Legend of the Disappearing Village

Kuldhara, Jaisalmer, Rajasthan

January 2016

Everybody loves a good mystery. I used to be a big fan of Nancy Drew and Hardy boys while growing up. Even now, give me a good psychological thriller, and I can sit happily in one corner and just rave through the pages. Human mind somehow loves to dwell on the element of intrigue – may it be gossip, or a spooky story over bonfire, or just a mystery with a haunted touch. On any normal day, I will vocally avoid watching or hearing anything that has the remotest haunted element. So imagine my reaction if I ended up in a haunted place. Located 17 kms away from Jaisalmer, Kuldhara, protected by the Archaeological Survey of India, has a story to tell that pans over a period of 300 years old.

Once upon a time, Kuldhara used to be a prosperous village of Paliwal Brahmins, a very prosperous clan, known for their business acumen and agricultural knowledge. According to the legend, the evil eyes of Salim Singh, the powerful and debauched prime minister of the state, fell on the daughter of the village head. Like all stories go, he wished to marry her by force. Instead of submitting to his whims and fancies, the Paliwals decided to hold  council and with mutual consent, the entire village of 85 left their ancestral homes and vanished. But this was not all; before leaving, they put a curse on the village of Kuldhara that no one will ever be able to settle in their village thereafter. Till date, the village remains barren and desolate. The locals claim that, those who have tried to stay in that village at night have been chased away by strange paranormal phenomenon. The logical story talks about raised taxes which made it unviable for survival. However, its the mystical element of the former story that has ended up making the village a haunted legend.

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Jaisalmer has been a prominent feature of my travel bucket list ever since the day I read Feluda stories by Satyajit Ray, the greatest novelist and filmmaker in Indian history. However, I heard about Kuldhara from one of my friends, who decided to go on a roadtrip with couple of his college friends after smoking up. He just said at the end of his vacation “Dude! It was insanely spooky man!!” So of course! my natural curiosity was whetted substantially. I decided to convince the hotel staff to arrange for a vehicle to arrange for a visit to Kuldhara after sundown. But they adamantly refused stating that no vehicle is going to take any tourist to the abandoned village at sunset, no matter how much you pay them. So a compromise was made to visit the village prior to the sunset and leave before the actual sunset happens.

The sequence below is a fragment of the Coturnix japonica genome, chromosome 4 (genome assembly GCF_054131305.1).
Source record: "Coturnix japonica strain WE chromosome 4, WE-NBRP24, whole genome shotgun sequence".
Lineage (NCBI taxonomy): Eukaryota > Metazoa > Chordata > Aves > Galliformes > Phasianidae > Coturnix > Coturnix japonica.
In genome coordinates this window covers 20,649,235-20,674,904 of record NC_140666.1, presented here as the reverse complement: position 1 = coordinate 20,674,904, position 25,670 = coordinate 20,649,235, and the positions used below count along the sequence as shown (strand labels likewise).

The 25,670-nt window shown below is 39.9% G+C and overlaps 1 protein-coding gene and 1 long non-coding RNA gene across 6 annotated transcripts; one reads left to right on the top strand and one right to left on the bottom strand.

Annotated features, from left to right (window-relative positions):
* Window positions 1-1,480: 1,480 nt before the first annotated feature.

The rows of mud houses with no roofs and broken walls definitely paints picture of a tragic past, complemented by the dry and dusty landscape of the Thar. At the centre of village, one can see a house that looks quite new compared to the rest of the surrounding. According to the local sources, the government is trying to give a new shape to the lost history and reconstructive attempts are being made to give the tourists a glimpse into the past.

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Taking a walk down the roads bordered with the crumbled houses and ruined walls, I won’t say I was completely comfortable since I kept getting the feeling that something is brushing my shoulder, something more than the non-existent breeze. Maybe it is the pin-drop silence against the backdrop of a beautiful sunset or maybe it is the conscious awareness of the stories and the legends of the place.

Those with a heart of adventure and curiosity will enjoy revisiting history in a completely new way. Rajasthan tourism has definitely painted a very distinctive image of Kuldhara which will tempt anyone to do a follow-up.


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Rajasthan

5 comments

  1. That’s an interesting tale, Ishita. Knew about Bhangarh in Rajasthan, but there are more such towns is interesting. What I liked most about this story is that the villagers didn’t give in to the crook’s demand. Great post. Love the pics, as always.

    Liked by 1 person

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